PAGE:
The line of engagement in football manager is where the forwards in the team begin to press the opposition to try to win the ball back.
Depending on how you want to set up your team’s defensive shape, you need to shift the line of engagement upwards towards the opposition box or downwards to make your team more compact.
In this guide, I will cover the different lines of engagement in football manager, and how to use them in different game scenarios or to implement a certain style of play that you have in mind.
Much higher line of engagement in FM
The Much higher line of engagement is the highest setting possible and football manager describes it as a team instruction that instructs players to actively press the opponent in possession much further up the pitch.
I would only use this line of engagement if I am extremely desperate in searching for a goal with time running out.
The only other situation where this can be useful is if you have very fast central defenders at the back that can deal with the opposition sending balls over the top while your team is pressing high.
You can opt to press very high but still have a defensive line that is not very high, but this will then have the consequence of spreading your midfield too far, making it easy for the opposition to pass the ball around in the central areas of the pitch.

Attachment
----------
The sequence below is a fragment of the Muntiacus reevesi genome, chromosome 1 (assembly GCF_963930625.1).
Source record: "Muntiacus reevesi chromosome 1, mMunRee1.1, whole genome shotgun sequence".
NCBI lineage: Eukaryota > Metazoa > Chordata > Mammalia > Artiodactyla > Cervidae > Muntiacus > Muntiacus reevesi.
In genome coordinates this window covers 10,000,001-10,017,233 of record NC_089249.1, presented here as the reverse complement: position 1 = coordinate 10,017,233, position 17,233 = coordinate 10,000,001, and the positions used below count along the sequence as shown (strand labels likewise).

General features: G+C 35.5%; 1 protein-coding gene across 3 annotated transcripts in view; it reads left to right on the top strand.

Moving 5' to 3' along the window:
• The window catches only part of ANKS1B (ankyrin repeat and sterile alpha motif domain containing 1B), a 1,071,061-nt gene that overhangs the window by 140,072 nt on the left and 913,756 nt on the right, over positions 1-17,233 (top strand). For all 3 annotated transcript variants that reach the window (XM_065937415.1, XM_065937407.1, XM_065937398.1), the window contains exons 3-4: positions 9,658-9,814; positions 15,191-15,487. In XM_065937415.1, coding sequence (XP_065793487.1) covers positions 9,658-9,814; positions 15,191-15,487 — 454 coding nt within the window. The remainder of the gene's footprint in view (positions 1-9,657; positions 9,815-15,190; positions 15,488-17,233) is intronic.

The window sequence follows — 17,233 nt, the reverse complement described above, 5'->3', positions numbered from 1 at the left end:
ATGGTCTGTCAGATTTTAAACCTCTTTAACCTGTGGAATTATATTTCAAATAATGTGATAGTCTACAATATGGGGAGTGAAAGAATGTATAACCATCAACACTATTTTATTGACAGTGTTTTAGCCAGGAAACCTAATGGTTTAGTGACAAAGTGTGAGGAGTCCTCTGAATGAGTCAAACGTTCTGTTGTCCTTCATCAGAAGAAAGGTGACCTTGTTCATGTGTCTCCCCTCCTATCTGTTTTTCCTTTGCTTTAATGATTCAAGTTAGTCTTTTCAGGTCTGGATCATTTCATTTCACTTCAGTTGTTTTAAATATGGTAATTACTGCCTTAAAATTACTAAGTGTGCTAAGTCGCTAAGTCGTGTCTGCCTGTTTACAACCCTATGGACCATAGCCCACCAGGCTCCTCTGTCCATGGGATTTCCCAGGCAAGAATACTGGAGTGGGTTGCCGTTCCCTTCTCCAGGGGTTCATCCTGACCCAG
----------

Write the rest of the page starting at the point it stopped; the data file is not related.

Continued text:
You can hop over to the guide on defensive lines for more on how to set them up. But generally, a higher line of engagement should also translate to a higher defensive line.
A much higher line of engagement aims to put the opposition under pressure immediately after their goalkeeper starts playing out from the back.
Liverpool under Jürgen Klopp is very effective at doing this, and if you have the right players who can relentlessly press, you stand to benefit from the opposition giving up cheap goals or hoofing the ball up the pitch where your defensive midfielders and centre-backs stand a chance of gaining possession of the ball.
Higher line of engagement in FM
The Higher line of engagement is defined as a team instruction that asks your players to actively press the opponent in possession further up the pitch.
It is the second-highest setting, and in my opinion, strikes the perfect balance of asking your team to press high without the need of feeling pressure to significantly raise your defensive line.
For this to effectively work, you obviously need the players who can press well, as well as positioning them in the right places from where they can effectively hound the opposition.
Formations that have four or five players near the attacking third are perfect for pressing high up the pitch.
4-2-3-1 or 4-2-4 for instance have four players that start high up the pitch, making them perfect for a relentless pressing style.
This is as opposed to say a conservative 4-1-4-1, 4-4-2 or 5-3-2 formations that do not have as many players in the final third when the opposition has the ball.
For such tactics to work, you would then need good players at the back that can hold their ground without the need of defending in numbers.